|Dec-11-14|| ||Penguincw: Unprotected pieces lead to tactics! Probably one of the biggest issues for black in any queen pawn game is the development of the light square bishop.|
Here, the combination starting with 22.Qxb8 net white a pawn, and eventually another to win the game for Giri, and tie him atop the standings with Kramnik with just 3 rounds to go.
|Dec-11-14|| ||chancho: Giri just plain belongs amongst the elite.
What a freaking TALENT!
|Dec-11-14|| ||starry2013: It seems a rook move during time pressure finished this one. Adams had seemed to wriggle out of the problems he had had earlier with the bishop,rook and knight's pawn. That took time though and he no longer had the time he needed to make all of the precise moves required later. At least this game had more fight than the other two games this round.|
|Dec-11-14|| ||MissScarlett: You could tell after he allowed 39.Ne8+ that Mickey knew the game was up. No head-shaking or face-pulling, just a pained expression and momentary pursing of the lips. I stopped watching then.|
|Dec-11-14|| ||paavoh: Seldom can one see such a great endgame by a "youngster", let alone against the solid Adams.|
|Dec-11-14|| ||1d410: Giri beat Adams but Caruana couldn't. Could we be seeing a shift in playing strength?|
|Dec-11-14|| ||Marmot PFL: Good preparation here leads to better ending. Thought the British GM would hold it but Giri shows fine technique.|
|Dec-11-14|| ||Ulhumbrus: Giri wins in a way typical of the Catalan Opening by maintaining pressure on Black's queen side and making it difficult for Black to develop his queen's bishop.|
Giri indicated however that errors were committed by both sides.
One alternative to 20 Rab1 is 20 Qb6 sitting on the b pawn and preventing ...b6
The move 29 c4!! transforms White's c pawn from a target into a weapon, although the commentators including Giri indicated that White's advantage was not yet sufficient to win and that it took at least one error or more on the part of Adams to increase White's advantage to a winning degree
|Dec-11-14|| ||SirRuthless: I have a feeling Adams is not finished losing games in this event. He was quite luck to swindle Fabiano in time trouble and was clearly outplayed in this endgame. He only has one black left but I would not be surprised to see him lose that too in a similar fashion suffering from time trouble in an endgame. That seems to be the recipe against the older players.|
|Dec-11-14|| ||starry2013: He didn't swindle Caruana. Caruana made an error and Adams exploited it which is what you are supposed to do in chess.|
|Dec-11-14|| ||chancho: A swindle is something that happens when you find yourself in a losing position and find a trick to turn the tables.|
Adams was never in a losing position in his game versus Caruana.
|Dec-11-14|| ||HeMateMe: Mick is busted here. nice work by Giri.|
|Dec-11-14|| ||Pulo y Gata: A positional crunch. Giri's play against black's light square bishop is marvelous.|
|Dec-11-14|| ||IraqSon: Giri nach ummak Adams|
|Dec-11-14|| ||Gypsy: The game looked like Adams was going to hold things until <29.c4!>.|
|Dec-11-14|| ||Sally Simpson: Good game that one.
Tying down the c8 Bishop and when he considered the time was right he let it loose by first swapping off his g2 Bishop and then he goes about proving the Knight is better at creating OTB problems than the Bishop.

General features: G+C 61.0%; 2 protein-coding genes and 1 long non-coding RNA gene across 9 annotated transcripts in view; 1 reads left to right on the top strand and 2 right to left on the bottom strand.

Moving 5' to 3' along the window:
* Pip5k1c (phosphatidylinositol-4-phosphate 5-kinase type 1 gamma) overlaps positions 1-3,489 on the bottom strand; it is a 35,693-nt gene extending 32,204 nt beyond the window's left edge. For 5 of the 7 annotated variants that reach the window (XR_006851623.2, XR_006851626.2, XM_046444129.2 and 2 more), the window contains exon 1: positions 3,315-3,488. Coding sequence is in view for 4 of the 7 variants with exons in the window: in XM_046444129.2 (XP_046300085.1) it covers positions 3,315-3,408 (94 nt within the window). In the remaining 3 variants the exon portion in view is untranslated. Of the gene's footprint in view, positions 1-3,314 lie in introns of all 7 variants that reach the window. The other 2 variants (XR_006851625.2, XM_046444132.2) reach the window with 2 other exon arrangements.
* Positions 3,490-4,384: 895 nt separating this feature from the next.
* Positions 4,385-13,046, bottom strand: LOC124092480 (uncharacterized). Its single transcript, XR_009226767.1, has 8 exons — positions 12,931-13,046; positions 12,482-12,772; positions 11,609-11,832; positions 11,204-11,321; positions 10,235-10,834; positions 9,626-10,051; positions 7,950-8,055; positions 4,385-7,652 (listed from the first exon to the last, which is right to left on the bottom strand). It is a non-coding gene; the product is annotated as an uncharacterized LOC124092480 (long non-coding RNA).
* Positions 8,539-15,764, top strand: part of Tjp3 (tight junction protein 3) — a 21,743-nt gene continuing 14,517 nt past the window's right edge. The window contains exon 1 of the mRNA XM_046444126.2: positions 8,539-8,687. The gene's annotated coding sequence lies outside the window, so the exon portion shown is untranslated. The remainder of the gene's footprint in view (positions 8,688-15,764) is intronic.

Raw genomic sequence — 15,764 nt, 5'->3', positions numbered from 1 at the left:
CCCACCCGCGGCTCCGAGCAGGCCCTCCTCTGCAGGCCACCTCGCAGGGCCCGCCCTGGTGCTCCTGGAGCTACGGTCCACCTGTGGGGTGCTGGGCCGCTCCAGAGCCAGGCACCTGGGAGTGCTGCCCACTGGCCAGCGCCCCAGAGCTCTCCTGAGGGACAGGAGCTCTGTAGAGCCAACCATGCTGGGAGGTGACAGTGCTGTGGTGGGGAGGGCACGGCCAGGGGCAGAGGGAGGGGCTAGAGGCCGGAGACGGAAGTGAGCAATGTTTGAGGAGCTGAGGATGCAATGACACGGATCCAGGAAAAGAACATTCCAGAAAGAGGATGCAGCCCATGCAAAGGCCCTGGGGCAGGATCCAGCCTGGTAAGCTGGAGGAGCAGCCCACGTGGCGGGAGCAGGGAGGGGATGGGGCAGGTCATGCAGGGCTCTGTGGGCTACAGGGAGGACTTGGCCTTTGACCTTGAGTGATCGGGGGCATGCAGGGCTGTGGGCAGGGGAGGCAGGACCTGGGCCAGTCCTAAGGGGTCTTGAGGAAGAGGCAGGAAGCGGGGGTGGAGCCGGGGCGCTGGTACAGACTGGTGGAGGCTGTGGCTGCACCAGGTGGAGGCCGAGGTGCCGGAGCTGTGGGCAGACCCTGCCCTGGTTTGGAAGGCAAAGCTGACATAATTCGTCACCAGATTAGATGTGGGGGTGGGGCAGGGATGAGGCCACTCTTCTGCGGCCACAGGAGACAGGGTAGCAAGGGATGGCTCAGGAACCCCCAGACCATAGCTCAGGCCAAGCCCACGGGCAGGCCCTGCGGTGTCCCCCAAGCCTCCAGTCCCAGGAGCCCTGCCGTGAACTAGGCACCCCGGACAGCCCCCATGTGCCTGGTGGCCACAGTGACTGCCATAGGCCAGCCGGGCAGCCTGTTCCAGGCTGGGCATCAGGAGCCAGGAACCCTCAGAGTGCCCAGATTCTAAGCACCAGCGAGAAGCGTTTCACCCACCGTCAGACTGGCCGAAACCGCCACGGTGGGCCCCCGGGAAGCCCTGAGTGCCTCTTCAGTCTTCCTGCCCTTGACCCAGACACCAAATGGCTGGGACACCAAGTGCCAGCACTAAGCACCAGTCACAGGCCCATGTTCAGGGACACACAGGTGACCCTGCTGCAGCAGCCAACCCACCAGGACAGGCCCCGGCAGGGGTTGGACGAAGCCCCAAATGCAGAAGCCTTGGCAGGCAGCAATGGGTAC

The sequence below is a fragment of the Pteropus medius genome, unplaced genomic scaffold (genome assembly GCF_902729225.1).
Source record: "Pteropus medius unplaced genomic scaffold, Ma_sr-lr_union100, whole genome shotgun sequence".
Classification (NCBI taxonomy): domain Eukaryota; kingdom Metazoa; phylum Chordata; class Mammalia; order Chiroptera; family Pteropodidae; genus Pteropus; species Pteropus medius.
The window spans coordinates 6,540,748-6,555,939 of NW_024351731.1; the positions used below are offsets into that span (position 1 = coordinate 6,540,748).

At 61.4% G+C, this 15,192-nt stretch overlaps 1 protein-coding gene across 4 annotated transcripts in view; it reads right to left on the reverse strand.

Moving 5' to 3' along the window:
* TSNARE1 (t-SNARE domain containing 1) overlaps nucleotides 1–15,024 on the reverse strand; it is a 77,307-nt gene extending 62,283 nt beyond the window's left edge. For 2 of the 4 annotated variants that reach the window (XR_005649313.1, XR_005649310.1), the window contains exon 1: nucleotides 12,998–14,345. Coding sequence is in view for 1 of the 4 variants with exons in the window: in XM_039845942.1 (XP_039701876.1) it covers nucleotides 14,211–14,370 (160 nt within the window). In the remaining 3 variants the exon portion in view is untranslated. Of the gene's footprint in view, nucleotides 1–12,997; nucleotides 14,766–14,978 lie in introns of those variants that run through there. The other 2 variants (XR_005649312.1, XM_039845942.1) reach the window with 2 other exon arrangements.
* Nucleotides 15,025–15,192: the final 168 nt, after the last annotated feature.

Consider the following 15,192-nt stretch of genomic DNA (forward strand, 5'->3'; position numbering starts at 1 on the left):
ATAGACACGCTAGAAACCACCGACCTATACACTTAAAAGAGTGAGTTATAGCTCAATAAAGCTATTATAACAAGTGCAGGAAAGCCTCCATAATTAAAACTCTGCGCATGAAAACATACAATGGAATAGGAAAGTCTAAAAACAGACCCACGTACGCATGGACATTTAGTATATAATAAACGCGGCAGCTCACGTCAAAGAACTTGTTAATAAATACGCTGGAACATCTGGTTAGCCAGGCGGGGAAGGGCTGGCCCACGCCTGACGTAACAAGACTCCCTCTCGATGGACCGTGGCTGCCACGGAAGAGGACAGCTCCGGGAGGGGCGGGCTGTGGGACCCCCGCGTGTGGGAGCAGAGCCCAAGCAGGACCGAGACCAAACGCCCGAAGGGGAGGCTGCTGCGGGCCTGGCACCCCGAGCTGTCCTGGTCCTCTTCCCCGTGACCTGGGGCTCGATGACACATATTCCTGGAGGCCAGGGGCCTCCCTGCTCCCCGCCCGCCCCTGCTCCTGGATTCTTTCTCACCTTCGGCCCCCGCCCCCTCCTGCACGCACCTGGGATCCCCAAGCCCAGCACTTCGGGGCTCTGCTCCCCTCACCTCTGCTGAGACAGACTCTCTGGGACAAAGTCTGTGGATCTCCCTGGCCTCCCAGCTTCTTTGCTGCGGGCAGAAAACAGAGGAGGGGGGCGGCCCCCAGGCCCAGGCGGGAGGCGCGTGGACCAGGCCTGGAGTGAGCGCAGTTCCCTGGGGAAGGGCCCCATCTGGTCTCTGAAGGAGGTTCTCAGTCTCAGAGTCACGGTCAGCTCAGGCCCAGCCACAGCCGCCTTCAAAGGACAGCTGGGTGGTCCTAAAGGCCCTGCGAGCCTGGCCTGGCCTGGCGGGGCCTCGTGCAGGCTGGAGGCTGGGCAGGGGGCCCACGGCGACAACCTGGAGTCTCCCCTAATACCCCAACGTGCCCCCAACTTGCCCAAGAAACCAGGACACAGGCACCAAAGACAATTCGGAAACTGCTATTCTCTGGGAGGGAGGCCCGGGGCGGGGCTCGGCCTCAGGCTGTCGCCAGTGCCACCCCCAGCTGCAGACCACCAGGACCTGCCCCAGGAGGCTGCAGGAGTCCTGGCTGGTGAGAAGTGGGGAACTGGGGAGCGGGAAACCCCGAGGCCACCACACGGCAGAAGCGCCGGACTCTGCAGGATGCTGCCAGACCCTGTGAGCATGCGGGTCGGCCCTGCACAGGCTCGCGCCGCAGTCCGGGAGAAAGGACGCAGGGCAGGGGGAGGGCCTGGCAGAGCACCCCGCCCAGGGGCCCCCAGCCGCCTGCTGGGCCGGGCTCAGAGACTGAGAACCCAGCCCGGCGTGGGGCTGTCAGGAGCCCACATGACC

They did not teach you this in my Fred Reinfelds.
Holding together such positions as Black is soul destroying. When I had to defend one I use to hope my opponent would find a cracking move so I could just give up.
|Dec-12-14|| ||vsiva1: congrats giri, i think he is a good potential challenger for carlsen.
adams beats caruana
giri beats adams
let's see whether anand beats giri or not & giri beats nakamura
then it is clear that he is a next anand for india. let us hope he becomes next wc also. i am not undermining anand by this.
|Dec-12-14|| ||chancho: Anish Giri has a lot of poise AND technique for his age.|
(as evidenced by this fine win over an experienced veteran like Michael Adams)
|Dec-12-14|| ||Conrad93: <I have a feeling Adams is not finished losing games in this event. He was quite luck to swindle Fabiano in time trouble and was clearly outplayed in this endgame. He only has one black left but I would not be surprised to see him lose that too in a similar fashion suffering from time trouble in an endgame. That seems to be the recipe against the older players.>|
Are you sure you were looking at the right game?
Adams was always in control, and was the one doing the attacking.
|Dec-14-14|| ||SirRuthless: <Conrad> Well, well, well...|
|Dec-14-14|| ||Conrad93: Well?|
|Dec-16-14|| ||sivaspassky: What happens if 8.Qxc4 instead of 8.dxc5, my evaluation was 8.Qxc4,b5 9.Qxb5,Ba6 10.Qa4,Nd5 11.e4,Nb6 12.Qc2Nd7
With advantage for black. Please correct the mistakes|
|Dec-16-14|| ||Conrad93: <What happens if 8.Qxc4 instead of 8.dxc5, my evaluation was 8.Qxc4,b5 9.Qxb5,Ba6 10.Qa4,Nd5 11.e4,Nb6 12.Qc2Nd7 With advantage for black. Please correct the mistakes> 8...b5? is actually a losing move. After 9. Qxb5 Ba6, white's queen is perfectly safe on a4.
10...Nd5?? allows white to play 11. a3! Nb6 12. Qc2 and now black has no compensation for the pawn sacrifice, and he will have to worry about a potential Nf3-Ne5 in the future.|
Better is 8...Nc6 or 8...b6, both of which give black equality, which is not what white is looking for.
|Dec-16-14|| ||sivaspassky: <Conrad93>yeah u were exactly right, I tried to proceed the line with piece sacrifices to fork queen and king, but it didn't work. But after 8....Nc6 again black loses the c pawn right?|
|Dec-16-14|| ||Conrad93: Yes, but it's not enough to gain an advantage. It's pretty much equal.|